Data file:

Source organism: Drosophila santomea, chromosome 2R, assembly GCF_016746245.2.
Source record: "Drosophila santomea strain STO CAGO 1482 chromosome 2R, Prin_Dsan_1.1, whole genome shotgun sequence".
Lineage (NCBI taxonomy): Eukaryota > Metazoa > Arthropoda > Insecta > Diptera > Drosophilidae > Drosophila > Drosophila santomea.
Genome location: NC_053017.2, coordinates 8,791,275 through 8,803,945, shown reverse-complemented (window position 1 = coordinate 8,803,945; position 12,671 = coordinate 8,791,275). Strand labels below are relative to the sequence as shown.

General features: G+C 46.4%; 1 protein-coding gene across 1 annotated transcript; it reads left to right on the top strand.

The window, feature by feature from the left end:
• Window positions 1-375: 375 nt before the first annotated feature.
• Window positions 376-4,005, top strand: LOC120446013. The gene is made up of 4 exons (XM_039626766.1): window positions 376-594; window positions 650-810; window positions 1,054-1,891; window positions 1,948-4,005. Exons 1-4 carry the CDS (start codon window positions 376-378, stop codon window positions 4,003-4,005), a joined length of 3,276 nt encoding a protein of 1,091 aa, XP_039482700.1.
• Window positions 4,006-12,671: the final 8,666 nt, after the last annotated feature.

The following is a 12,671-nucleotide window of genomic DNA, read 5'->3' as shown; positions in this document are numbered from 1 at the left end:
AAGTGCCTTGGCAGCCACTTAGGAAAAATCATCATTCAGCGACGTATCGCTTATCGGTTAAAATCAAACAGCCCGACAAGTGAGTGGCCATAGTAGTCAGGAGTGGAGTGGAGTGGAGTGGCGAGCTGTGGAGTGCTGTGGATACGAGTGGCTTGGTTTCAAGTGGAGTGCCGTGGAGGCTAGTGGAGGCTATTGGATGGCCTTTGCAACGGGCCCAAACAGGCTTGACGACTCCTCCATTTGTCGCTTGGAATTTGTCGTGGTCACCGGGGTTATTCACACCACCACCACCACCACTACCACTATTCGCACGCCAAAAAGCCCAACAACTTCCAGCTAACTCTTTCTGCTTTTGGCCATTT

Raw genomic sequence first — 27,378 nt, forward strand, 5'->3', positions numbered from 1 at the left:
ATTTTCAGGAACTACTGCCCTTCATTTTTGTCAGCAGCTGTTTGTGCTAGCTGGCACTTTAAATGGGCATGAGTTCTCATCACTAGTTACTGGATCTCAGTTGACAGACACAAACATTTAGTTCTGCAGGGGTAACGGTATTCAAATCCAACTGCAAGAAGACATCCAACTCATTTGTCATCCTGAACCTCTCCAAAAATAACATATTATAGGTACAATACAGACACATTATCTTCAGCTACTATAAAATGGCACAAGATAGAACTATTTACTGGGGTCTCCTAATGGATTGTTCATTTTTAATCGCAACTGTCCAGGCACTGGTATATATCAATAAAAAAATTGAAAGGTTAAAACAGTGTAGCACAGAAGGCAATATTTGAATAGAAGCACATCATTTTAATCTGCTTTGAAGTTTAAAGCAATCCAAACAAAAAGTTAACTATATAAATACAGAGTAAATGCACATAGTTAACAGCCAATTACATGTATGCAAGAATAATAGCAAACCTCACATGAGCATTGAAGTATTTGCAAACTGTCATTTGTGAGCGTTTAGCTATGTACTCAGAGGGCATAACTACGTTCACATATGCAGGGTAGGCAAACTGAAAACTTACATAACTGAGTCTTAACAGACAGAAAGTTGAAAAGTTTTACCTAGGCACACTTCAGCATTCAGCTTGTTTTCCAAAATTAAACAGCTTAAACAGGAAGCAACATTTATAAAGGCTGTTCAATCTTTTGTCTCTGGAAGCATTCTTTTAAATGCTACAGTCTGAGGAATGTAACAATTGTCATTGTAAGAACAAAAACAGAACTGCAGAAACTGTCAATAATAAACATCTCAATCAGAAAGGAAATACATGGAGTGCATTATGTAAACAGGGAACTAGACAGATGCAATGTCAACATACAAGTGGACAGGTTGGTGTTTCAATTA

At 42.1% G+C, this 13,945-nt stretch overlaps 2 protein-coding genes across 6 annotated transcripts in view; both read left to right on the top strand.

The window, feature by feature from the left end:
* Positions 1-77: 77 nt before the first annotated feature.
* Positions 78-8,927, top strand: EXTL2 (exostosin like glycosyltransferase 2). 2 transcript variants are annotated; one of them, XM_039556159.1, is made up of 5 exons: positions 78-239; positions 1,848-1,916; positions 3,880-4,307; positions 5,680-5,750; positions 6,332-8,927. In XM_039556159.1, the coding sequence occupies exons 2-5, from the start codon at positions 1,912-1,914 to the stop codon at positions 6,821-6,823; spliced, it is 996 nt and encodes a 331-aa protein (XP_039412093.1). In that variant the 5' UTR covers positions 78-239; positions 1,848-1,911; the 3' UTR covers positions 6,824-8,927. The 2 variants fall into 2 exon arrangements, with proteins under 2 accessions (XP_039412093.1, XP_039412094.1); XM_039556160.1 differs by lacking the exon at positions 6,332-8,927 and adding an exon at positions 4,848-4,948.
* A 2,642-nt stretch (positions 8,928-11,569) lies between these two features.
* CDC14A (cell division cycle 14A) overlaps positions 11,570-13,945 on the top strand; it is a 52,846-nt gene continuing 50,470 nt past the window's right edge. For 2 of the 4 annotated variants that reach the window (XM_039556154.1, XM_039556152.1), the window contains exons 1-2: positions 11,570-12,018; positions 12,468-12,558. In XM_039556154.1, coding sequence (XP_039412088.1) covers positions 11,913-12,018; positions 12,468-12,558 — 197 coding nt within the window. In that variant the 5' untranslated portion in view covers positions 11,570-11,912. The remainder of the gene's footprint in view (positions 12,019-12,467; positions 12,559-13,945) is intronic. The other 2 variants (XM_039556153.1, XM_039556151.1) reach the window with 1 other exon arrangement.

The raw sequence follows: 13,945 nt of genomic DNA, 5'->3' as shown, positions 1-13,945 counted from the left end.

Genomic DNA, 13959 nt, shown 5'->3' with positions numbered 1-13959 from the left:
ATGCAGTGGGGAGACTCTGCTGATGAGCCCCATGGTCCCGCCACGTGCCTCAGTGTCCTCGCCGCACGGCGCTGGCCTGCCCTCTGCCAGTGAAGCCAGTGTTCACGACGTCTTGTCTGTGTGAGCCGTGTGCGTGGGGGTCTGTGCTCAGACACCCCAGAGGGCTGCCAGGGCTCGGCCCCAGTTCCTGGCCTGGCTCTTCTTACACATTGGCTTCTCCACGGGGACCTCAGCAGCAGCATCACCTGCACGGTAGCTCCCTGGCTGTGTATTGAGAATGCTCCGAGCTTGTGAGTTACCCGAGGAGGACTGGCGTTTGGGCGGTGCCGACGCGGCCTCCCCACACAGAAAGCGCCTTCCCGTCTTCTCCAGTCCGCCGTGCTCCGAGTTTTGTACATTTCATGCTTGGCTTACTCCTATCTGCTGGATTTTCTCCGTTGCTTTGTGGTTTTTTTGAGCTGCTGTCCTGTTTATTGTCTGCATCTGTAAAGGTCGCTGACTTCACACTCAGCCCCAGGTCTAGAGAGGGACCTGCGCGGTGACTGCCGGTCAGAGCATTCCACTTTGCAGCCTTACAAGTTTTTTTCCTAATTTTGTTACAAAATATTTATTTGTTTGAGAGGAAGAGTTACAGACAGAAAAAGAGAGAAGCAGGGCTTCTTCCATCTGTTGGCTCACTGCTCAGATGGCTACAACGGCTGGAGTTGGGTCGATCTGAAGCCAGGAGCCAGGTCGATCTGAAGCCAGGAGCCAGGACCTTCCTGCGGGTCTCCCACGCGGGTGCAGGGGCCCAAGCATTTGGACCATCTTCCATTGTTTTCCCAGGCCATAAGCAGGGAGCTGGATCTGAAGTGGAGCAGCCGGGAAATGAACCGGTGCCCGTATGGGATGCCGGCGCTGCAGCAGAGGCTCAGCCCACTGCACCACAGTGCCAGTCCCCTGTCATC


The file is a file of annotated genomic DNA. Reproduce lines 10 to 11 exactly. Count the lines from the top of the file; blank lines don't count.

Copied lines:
The following is a 12,671-nucleotide window of genomic DNA, read 5'->3' as shown; positions in this document are numbered from 1 at the left end:
AAGTGCCTTGGCAGCCACTTAGGAAAAATCATCATTCAGCGACGTATCGCTTATCGGTTAAAATCAAACAGCCCGACAAGTGAGTGGCCATAGTAGTCAGGAGTGGAGTGGAGTGGAGTGGCGAGCTGTGGAGTGCTGTGGATACGAGTGGCTTGGTTTCAAGTGGAGTGCCGTGGAGGCTAGTGGAGGCTATTGGATGGCCTTTGCAACGGGCCCAAACAGGCTTGACGACTCCTCCATTTGTCGCTTGGAATTTGTCGTGGTCACCGGGGTTATTCACACCACCACCACCACCACTACCACTATTCGCACGCCAAAAAGCCCAACAACTTCCAGCTAACTCTTTCTGCTTTTGGCCATTT